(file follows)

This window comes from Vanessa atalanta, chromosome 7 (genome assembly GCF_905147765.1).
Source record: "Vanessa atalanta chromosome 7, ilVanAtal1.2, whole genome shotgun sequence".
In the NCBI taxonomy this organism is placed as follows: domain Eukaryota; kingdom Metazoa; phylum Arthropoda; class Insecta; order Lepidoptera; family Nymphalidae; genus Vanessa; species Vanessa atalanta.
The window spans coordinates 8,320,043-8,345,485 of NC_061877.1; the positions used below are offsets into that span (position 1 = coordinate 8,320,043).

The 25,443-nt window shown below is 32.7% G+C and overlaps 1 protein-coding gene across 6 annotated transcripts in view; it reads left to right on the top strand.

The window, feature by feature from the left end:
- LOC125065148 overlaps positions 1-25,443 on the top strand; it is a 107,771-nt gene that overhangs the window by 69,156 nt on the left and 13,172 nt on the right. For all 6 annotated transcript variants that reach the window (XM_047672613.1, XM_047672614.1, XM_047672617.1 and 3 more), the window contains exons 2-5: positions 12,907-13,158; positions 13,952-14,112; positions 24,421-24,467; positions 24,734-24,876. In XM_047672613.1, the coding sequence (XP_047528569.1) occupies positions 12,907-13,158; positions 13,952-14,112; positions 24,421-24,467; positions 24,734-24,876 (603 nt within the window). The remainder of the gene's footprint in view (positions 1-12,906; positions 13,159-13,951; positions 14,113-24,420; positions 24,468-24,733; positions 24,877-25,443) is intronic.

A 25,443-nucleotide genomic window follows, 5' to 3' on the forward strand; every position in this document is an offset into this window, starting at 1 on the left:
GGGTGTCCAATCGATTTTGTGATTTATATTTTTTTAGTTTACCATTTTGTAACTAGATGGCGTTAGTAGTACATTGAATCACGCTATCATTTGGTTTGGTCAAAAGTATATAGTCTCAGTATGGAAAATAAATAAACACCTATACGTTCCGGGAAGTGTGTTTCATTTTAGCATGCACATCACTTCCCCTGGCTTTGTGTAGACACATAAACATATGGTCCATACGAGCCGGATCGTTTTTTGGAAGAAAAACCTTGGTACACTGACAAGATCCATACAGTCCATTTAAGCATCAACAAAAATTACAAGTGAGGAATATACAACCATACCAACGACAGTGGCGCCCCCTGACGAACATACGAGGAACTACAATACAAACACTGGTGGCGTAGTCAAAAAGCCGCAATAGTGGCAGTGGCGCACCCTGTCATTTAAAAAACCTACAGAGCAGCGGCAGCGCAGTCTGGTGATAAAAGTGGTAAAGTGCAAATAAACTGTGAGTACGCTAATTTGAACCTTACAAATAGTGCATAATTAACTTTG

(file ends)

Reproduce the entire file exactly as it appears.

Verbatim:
This window comes from Vanessa atalanta, chromosome 7 (genome assembly GCF_905147765.1).
Source record: "Vanessa atalanta chromosome 7, ilVanAtal1.2, whole genome shotgun sequence".
In the NCBI taxonomy this organism is placed as follows: domain Eukaryota; kingdom Metazoa; phylum Arthropoda; class Insecta; order Lepidoptera; family Nymphalidae; genus Vanessa; species Vanessa atalanta.
The window spans coordinates 8,320,043-8,345,485 of NC_061877.1; the positions used below are offsets into that span (position 1 = coordinate 8,320,043).

The 25,443-nt window shown below is 32.7% G+C and overlaps 1 protein-coding gene across 6 annotated transcripts in view; it reads left to right on the top strand.

The window, feature by feature from the left end:
- LOC125065148 overlaps positions 1-25,443 on the top strand; it is a 107,771-nt gene that overhangs the window by 69,156 nt on the left and 13,172 nt on the right. For all 6 annotated transcript variants that reach the window (XM_047672613.1, XM_047672614.1, XM_047672617.1 and 3 more), the window contains exons 2-5: positions 12,907-13,158; positions 13,952-14,112; positions 24,421-24,467; positions 24,734-24,876. In XM_047672613.1, the coding sequence (XP_047528569.1) occupies positions 12,907-13,158; positions 13,952-14,112; positions 24,421-24,467; positions 24,734-24,876 (603 nt within the window). The remainder of the gene's footprint in view (positions 1-12,906; positions 13,159-13,951; positions 14,113-24,420; positions 24,468-24,733; positions 24,877-25,443) is intronic.

A 25,443-nucleotide genomic window follows, 5' to 3' on the forward strand; every position in this document is an offset into this window, starting at 1 on the left:
GGGTGTCCAATCGATTTTGTGATTTATATTTTTTTAGTTTACCATTTTGTAACTAGATGGCGTTAGTAGTACATTGAATCACGCTATCATTTGGTTTGGTCAAAAGTATATAGTCTCAGTATGGAAAATAAATAAACACCTATACGTTCCGGGAAGTGTGTTTCATTTTAGCATGCACATCACTTCCCCTGGCTTTGTGTAGACACATAAACATATGGTCCATACGAGCCGGATCGTTTTTTGGAAGAAAAACCTTGGTACACTGACAAGATCCATACAGTCCATTTAAGCATCAACAAAAATTACAAGTGAGGAATATACAACCATACCAACGACAGTGGCGCCCCCTGACGAACATACGAGGAACTACAATACAAACACTGGTGGCGTAGTCAAAAAGCCGCAATAGTGGCAGTGGCGCACCCTGTCATTTAAAAAACCTACAGAGCAGCGGCAGCGCAGTCTGGTGATAAAAGTGGTAAAGTGCAAATAAACTGTGAGTACGCTAATTTGAACCTTACAAATAGTGCATAATTAACTTTG